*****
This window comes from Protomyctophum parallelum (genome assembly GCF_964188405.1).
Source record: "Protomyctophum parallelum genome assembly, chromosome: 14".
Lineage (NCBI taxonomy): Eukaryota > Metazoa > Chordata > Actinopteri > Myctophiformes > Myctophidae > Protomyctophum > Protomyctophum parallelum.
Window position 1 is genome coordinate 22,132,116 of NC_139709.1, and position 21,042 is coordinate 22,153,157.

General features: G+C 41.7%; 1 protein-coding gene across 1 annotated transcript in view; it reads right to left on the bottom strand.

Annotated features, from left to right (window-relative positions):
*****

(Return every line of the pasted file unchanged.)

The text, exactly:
This window comes from Protomyctophum parallelum (genome assembly GCF_964188405.1).
Source record: "Protomyctophum parallelum genome assembly, chromosome: 14".
Lineage (NCBI taxonomy): Eukaryota > Metazoa > Chordata > Actinopteri > Myctophiformes > Myctophidae > Protomyctophum > Protomyctophum parallelum.
Window position 1 is genome coordinate 22,132,116 of NC_139709.1, and position 21,042 is coordinate 22,153,157.

General features: G+C 41.7%; 1 protein-coding gene across 1 annotated transcript in view; it reads right to left on the bottom strand.

Annotated features, from left to right (window-relative positions):